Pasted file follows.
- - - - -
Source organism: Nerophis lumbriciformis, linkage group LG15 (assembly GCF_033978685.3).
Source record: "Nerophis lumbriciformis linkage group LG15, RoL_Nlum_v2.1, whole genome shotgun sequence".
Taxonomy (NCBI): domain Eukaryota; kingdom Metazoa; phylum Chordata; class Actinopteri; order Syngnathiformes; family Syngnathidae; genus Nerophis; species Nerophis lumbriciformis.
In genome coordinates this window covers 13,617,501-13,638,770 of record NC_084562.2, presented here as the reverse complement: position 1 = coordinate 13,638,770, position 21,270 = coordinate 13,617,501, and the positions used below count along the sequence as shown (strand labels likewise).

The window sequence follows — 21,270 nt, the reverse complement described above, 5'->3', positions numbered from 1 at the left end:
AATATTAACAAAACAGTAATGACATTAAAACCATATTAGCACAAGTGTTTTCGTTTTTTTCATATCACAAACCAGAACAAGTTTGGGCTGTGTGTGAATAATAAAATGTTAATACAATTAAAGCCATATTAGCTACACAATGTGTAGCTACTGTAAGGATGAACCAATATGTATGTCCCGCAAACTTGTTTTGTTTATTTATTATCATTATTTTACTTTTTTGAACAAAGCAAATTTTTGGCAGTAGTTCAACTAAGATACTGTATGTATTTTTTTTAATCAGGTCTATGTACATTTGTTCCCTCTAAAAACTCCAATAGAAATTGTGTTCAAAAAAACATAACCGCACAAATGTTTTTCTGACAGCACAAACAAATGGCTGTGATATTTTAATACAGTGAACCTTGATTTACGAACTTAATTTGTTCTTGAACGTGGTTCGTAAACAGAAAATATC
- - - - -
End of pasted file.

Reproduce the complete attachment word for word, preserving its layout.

Source organism: Nerophis lumbriciformis, linkage group LG15 (assembly GCF_033978685.3).
Source record: "Nerophis lumbriciformis linkage group LG15, RoL_Nlum_v2.1, whole genome shotgun sequence".
Taxonomy (NCBI): domain Eukaryota; kingdom Metazoa; phylum Chordata; class Actinopteri; order Syngnathiformes; family Syngnathidae; genus Nerophis; species Nerophis lumbriciformis.
In genome coordinates this window covers 13,617,501-13,638,770 of record NC_084562.2, presented here as the reverse complement: position 1 = coordinate 13,638,770, position 21,270 = coordinate 13,617,501, and the positions used below count along the sequence as shown (strand labels likewise).

The window sequence follows — 21,270 nt, the reverse complement described above, 5'->3', positions numbered from 1 at the left end:
AATATTAACAAAACAGTAATGACATTAAAACCATATTAGCACAAGTGTTTTCGTTTTTTTCATATCACAAACCAGAACAAGTTTGGGCTGTGTGTGAATAATAAAATGTTAATACAATTAAAGCCATATTAGCTACACAATGTGTAGCTACTGTAAGGATGAACCAATATGTATGTCCCGCAAACTTGTTTTGTTTATTTATTATCATTATTTTACTTTTTTGAACAAAGCAAATTTTTGGCAGTAGTTCAACTAAGATACTGTATGTATTTTTTTTAATCAGGTCTATGTACATTTGTTCCCTCTAAAAACTCCAATAGAAATTGTGTTCAAAAAAACATAACCGCACAAATGTTTTTCTGACAGCACAAACAAATGGCTGTGATATTTTAATACAGTGAACCTTGATTTACGAACTTAATTTGTTCTTGAACGTGGTTCGTAAACAGAAAATATC